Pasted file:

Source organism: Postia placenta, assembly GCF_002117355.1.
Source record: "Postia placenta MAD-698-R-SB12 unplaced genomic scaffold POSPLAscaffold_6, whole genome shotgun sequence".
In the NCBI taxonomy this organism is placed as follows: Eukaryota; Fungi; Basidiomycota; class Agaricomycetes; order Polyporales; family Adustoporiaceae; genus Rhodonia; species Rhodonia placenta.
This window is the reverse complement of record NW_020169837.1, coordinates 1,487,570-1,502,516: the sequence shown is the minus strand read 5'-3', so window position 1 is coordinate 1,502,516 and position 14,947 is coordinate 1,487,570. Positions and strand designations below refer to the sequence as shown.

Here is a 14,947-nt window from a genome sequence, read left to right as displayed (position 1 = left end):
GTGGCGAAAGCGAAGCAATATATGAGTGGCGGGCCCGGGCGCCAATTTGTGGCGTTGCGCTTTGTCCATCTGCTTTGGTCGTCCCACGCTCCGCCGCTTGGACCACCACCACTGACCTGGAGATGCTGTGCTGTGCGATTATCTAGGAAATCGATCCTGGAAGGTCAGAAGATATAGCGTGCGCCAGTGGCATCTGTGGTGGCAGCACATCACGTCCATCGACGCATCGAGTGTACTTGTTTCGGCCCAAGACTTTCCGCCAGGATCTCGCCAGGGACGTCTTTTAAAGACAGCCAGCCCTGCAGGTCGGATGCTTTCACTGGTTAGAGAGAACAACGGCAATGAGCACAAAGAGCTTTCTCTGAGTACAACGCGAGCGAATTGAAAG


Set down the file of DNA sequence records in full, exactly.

Source organism: Postia placenta, assembly GCF_002117355.1.
Source record: "Postia placenta MAD-698-R-SB12 unplaced genomic scaffold POSPLAscaffold_6, whole genome shotgun sequence".
In the NCBI taxonomy this organism is placed as follows: Eukaryota; Fungi; Basidiomycota; class Agaricomycetes; order Polyporales; family Adustoporiaceae; genus Rhodonia; species Rhodonia placenta.
This window is the reverse complement of record NW_020169837.1, coordinates 1,487,570-1,502,516: the sequence shown is the minus strand read 5'-3', so window position 1 is coordinate 1,502,516 and position 14,947 is coordinate 1,487,570. Positions and strand designations below refer to the sequence as shown.

Here is a 14,947-nt window from a genome sequence, read left to right as displayed (position 1 = left end):
GTGGCGAAAGCGAAGCAATATATGAGTGGCGGGCCCGGGCGCCAATTTGTGGCGTTGCGCTTTGTCCATCTGCTTTGGTCGTCCCACGCTCCGCCGCTTGGACCACCACCACTGACCTGGAGATGCTGTGCTGTGCGATTATCTAGGAAATCGATCCTGGAAGGTCAGAAGATATAGCGTGCGCCAGTGGCATCTGTGGTGGCAGCACATCACGTCCATCGACGCATCGAGTGTACTTGTTTCGGCCCAAGACTTTCCGCCAGGATCTCGCCAGGGACGTCTTTTAAAGACAGCCAGCCCTGCAGGTCGGATGCTTTCACTGGTTAGAGAGAACAACGGCAATGAGCACAAAGAGCTTTCTCTGAGTACAACGCGAGCGAATTGAAAG